Thomas Harpole

4 Billion Tapes

Let’s go back to 1998 or 2001.

Down in the basement of every American family were one to three mega-shelves, about eight, nine feet high, four feet wide. They would span the entire wall. A monster library of VHS tapes.

Sometimes it took up half the room. Cinderblocks and floor-to-ceiling columns of tapes.

Let’s say each American family had about 50 VHS tapes.

In the United States, there are roughly 82 million single family homes.

We’re talking roughly 4 billion VHS tapes existed at one point in the 90s in America alone. Blockbuster and Hollywood Video had another 30 million tapes on their shelves, eventually liquidating them.

My question today is: What the hell happened to all of those tapes?

Did people just throw them away?

Was there a buyback program?

My understanding was families would sell them at garage sales to other people.

Have the tapes been intentionally destroyed? The Law of Conservation of Mass, that matter cannot be created or destroyed, seems to leave me even more confused regarding this.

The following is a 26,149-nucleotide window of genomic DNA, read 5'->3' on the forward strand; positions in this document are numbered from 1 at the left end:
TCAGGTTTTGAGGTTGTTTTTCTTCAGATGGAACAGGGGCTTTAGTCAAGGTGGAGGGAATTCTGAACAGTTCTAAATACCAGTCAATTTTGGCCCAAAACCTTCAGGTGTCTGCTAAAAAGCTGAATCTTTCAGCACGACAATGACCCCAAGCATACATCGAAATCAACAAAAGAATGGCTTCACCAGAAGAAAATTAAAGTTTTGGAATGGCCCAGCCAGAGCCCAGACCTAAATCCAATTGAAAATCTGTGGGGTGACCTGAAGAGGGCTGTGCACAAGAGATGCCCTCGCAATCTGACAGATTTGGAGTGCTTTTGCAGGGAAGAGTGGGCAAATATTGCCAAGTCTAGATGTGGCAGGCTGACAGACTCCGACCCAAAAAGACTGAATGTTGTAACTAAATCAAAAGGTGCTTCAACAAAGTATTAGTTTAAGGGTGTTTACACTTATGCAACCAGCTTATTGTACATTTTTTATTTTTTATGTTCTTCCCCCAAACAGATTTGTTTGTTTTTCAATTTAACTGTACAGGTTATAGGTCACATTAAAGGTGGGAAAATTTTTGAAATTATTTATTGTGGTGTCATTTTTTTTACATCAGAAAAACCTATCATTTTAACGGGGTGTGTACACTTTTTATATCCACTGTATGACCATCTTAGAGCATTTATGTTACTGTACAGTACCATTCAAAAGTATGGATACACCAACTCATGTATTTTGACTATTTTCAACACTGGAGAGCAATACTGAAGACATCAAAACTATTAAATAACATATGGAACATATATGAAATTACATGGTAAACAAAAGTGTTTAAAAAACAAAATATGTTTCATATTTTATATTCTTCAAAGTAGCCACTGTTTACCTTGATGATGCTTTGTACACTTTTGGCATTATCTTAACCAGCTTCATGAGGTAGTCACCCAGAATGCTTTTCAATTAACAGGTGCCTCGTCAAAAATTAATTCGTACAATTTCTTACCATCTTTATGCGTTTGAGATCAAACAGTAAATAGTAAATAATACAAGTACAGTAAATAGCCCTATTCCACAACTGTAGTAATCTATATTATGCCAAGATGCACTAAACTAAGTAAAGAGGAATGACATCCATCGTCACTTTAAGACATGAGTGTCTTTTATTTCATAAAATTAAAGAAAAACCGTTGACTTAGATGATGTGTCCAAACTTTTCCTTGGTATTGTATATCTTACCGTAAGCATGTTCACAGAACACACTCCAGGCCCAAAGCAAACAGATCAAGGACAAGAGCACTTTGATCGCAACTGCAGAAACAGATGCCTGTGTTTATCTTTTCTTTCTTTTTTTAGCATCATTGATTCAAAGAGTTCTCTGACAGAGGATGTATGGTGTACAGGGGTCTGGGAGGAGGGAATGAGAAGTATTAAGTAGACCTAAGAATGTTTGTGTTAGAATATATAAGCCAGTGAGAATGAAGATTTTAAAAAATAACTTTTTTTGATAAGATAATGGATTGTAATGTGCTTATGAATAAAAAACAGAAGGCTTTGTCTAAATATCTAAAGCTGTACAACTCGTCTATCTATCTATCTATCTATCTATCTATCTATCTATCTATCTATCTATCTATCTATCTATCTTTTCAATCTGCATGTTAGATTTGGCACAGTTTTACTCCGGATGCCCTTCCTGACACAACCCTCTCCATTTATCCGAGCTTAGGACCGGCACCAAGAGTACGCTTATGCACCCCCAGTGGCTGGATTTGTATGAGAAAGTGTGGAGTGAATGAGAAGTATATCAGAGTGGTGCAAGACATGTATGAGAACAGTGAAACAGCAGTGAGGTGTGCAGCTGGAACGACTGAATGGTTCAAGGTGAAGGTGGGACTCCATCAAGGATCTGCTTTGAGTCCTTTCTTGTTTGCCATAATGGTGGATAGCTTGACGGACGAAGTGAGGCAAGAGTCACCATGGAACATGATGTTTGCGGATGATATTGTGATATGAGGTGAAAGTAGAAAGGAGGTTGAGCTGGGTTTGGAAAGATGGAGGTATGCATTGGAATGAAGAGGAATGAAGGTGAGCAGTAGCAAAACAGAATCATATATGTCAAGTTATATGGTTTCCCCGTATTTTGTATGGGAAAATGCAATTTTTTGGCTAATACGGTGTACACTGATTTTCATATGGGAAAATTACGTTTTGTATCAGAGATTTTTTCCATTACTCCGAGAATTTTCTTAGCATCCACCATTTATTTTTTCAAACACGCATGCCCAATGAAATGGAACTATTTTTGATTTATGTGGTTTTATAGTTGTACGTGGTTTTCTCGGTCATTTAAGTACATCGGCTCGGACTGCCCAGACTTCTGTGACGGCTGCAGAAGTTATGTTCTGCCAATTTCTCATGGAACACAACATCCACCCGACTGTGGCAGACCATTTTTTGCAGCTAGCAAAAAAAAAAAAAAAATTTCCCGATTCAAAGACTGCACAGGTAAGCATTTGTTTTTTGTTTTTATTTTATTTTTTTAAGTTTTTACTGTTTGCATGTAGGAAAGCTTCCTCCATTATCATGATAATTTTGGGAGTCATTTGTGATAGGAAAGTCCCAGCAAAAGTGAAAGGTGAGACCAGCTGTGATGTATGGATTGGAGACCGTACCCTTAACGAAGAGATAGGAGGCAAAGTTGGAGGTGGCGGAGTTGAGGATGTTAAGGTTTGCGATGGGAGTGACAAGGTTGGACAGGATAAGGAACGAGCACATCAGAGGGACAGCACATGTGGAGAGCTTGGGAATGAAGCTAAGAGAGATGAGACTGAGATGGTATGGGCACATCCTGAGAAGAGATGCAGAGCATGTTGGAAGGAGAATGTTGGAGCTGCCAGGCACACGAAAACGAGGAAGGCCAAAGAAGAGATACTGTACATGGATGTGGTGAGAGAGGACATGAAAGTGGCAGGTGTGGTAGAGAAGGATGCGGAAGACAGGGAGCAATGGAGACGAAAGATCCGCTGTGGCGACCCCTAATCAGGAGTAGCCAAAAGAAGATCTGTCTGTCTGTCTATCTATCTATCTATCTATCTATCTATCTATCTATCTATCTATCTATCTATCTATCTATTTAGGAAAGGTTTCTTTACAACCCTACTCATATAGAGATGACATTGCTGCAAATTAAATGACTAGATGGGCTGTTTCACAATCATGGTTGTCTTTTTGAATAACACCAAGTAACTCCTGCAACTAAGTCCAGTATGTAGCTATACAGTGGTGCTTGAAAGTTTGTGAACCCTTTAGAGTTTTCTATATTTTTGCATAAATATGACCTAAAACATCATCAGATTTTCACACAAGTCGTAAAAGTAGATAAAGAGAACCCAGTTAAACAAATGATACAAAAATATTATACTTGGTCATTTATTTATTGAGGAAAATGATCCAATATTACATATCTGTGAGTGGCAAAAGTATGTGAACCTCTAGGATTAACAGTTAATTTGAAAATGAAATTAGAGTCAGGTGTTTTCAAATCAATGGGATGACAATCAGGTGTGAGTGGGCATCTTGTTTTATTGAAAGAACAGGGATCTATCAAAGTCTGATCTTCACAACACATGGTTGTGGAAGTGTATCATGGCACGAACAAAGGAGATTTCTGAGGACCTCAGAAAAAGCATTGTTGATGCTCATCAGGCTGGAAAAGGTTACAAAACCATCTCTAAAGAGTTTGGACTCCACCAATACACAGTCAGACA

Were they buried in the earth at landfills? Are there billions of plastic fossils beneath us that someone will dig up one day, wondering what the heck we were watching?

Perhaps you still have a few ones you couldn’t get rid of.

You know, Mighty Ducks D3.

Angels in the Outfield.

Homeward Bound.

Home Alone 1, 2, 3.

Colorado Avalanche: 2001 Stanley Cup Highlights.

I believe that at one point some all-powerful divine being sort of waved their hand over the earth and the VHS tapes of this world were no more.

Next up is DVDs. Soon they’ll be gone too. And then Blu-Ray. Somehow HD-DVDs (remember that?) vanished within weeks of their release.

Our technology is disappearing as fast as it is innovating. Soon, we will all be dust of the earth, our final resting place may very well be next to a copy of The Emperor’s New Groove. I guess things could be worse.